Ron Paul

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  • #1
falc39
Wow, has anyone been following how much he raised yesterday, I think the figure was 6 million in one day.

Here are his fundraising stats:

1st: $639,889
2nd: 2.5 million
3rd: 5.3 million
4th: approaching 20 million

Talk about exponential. Crazy
 

Answers and Replies

  • #2
Evo
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No, he's a nut. "Crazy" is right.

It's amazing how many people have jumped on the bandwagon and have absolutely no clue what kind of crazy things he's proposing, like leaving the UN.
 
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  • #3
Ivan Seeking
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He will be on Meet the Press next Sunday. The show can be watched online later.
http://www.msnbc.msn.com/id/3032608/

Some of his ideas do sound extreme, but an hour on Meet the Press can be worth a thousand press releases in its information value. He clearly offers ideas that inspire a new generation of voters.

Note that Russert has been interviewing all of the candidates. See the list of candidates along the right column of the page and click to watch.

So far he is the only Republican that has a chance of getting my vote. After the last seven years we might just need someone like Ron Paul. That's what happens when you support crazies like Bush.
 
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  • #4
Evo
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He doesn't even have an environmental plan. In a live interview when asked about GW/C02 he said he'd heard about it, but said it would work itself out naturally based on marketing needs. That video of the interview was posted in another thread here.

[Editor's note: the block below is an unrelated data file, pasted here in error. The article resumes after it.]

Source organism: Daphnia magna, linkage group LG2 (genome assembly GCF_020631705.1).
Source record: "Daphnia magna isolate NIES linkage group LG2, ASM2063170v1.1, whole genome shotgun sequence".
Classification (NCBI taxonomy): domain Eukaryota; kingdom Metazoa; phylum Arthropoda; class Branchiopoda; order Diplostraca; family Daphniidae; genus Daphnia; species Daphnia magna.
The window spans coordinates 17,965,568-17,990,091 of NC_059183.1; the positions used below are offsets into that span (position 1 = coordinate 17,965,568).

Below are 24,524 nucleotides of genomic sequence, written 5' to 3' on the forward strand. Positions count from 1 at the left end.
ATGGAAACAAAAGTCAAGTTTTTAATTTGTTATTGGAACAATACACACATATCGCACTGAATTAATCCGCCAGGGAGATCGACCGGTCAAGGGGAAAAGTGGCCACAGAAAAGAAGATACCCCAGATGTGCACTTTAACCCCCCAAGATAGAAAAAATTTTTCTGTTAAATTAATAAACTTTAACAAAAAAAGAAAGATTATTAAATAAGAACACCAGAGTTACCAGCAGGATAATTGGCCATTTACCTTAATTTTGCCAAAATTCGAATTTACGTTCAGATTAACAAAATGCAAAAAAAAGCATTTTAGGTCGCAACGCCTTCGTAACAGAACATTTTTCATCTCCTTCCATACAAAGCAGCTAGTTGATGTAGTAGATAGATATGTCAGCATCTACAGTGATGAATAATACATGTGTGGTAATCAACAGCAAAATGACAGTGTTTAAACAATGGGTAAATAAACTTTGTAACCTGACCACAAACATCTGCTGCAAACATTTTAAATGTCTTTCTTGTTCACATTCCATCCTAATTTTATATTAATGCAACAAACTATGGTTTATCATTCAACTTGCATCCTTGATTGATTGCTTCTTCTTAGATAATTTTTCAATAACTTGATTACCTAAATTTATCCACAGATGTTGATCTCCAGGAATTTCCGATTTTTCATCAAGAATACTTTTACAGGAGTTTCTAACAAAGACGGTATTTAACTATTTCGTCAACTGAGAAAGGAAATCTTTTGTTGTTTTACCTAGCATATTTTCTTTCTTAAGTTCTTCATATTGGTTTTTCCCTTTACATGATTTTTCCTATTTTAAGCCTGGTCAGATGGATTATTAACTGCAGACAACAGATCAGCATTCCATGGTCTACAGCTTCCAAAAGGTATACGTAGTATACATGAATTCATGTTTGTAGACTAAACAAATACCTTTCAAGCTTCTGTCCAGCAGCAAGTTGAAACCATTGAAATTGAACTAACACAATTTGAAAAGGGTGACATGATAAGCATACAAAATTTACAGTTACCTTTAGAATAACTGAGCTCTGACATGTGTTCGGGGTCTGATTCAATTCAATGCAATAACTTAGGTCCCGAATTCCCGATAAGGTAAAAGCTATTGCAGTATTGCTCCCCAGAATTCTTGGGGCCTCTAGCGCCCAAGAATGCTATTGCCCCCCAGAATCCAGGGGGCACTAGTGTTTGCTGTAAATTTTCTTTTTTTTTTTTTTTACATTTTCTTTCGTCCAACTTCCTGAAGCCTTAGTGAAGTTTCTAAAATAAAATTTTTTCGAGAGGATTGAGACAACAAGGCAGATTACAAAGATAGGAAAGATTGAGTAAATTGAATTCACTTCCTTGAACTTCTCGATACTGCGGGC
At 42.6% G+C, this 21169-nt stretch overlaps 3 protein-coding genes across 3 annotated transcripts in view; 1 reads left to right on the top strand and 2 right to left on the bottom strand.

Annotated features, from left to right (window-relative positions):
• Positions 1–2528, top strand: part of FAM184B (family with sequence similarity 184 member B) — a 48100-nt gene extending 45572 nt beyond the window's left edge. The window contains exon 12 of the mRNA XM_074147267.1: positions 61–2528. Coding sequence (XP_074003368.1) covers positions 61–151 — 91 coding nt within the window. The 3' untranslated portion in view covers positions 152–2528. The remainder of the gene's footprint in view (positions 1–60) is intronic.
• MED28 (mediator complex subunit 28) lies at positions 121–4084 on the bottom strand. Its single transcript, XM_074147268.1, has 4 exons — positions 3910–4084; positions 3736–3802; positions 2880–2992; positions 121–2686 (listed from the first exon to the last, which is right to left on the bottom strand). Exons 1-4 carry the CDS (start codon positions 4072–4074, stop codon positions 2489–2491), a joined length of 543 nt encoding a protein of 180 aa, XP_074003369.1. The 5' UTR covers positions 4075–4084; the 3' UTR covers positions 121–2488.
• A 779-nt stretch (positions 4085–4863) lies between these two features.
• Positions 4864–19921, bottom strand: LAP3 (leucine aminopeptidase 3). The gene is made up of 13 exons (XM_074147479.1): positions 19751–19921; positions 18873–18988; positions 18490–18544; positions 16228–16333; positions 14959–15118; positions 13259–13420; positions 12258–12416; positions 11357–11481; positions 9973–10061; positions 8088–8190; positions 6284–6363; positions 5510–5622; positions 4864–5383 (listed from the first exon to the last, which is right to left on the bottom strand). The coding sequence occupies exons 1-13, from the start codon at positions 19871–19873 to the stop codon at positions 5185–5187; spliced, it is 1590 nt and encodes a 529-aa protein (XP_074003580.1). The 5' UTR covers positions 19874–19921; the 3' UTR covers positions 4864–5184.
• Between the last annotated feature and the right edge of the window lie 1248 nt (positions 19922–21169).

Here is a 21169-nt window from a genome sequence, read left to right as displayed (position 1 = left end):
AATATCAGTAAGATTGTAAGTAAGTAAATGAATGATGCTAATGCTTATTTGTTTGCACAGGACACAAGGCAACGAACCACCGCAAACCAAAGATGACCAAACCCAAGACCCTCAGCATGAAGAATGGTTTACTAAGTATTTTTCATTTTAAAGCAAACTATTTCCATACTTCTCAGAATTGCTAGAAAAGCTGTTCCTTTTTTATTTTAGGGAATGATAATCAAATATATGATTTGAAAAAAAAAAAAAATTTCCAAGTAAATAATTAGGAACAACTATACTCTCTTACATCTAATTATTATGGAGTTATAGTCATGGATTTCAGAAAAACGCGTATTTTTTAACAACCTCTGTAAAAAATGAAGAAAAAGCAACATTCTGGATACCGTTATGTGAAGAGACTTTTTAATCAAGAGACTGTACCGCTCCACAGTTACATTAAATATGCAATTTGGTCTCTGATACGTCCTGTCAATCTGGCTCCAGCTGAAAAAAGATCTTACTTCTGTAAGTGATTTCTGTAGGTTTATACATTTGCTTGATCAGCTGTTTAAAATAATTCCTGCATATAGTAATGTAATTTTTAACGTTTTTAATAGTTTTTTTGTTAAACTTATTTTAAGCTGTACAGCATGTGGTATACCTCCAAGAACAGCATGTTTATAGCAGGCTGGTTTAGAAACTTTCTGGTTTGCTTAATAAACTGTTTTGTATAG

• #5
falc39
There are some things I don't agree with him, and then there are some things I really love about him:

His impeccable voting record. The most honest politician I've ever witnessed in my lifetime. I'm reading his book, https://www.amazon.com/dp/0912453001/?tag=pfamazon01-20.

Great book, he's basically been saying the same thing for 20+ years, hasn't flip-flopped at all. He supposedly has studied Austrian economics for the last 20 years too.
 
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  • #6
Ivan Seeking
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He doesn't even have an environmental plan. In a live interview when asked about GW/C02 he said he'd heard about it, but said it would work itself out naturally based on marketing needs. That video of the interview was posted in another thread here.

But he is dedicated to the Constitution, and that is more important that any other issue.

If we have a constitutional government, then the will of the people will follow. By definition that would include environmental issues.
 
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  • #7
Evo
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Hopefully the will of the people will be to elect someone that has all of his bulbs lit. :eek:
 
  • #8
ShawnD
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It's amazing how many people have jumped on the bandwagon and have absolutely no clue what kind of crazy things he's proposing, like leaving the UN.

He might be a bit strange, but he speaks his mind because he knows he can't win. He took a strip off Giuliani, he openly talks about completely withdrawing from the middle east, he had the guts to say 9/11 was due to bad foreign policy, he talks about how the war should not have happened, and he talks about government bloat in general. He's not the kind of person you want leading the country, but he's worth having around.
 
  • #9
Evo
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He wants to pull all foreign aid to other countries and isolate the US from the rest of the world. You've heard about his stand on refusing aid to Darfur?
 
  • #10
Astronuc
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No, he's a nut. "Crazy" is right.

It's amazing how many people have jumped on the bandwagon and have absolutely no clue what kind of crazy things he's proposing, like leaving the UN.
There's a guy in the building where I work who supports both Kucinich and Ron Paul - and displays bumper stickers of both on his car. I think he's a self described liberal-libertarian who has some rather nutty ideas. Last presidential election, he supported Nader.
 
  • #11
ShawnD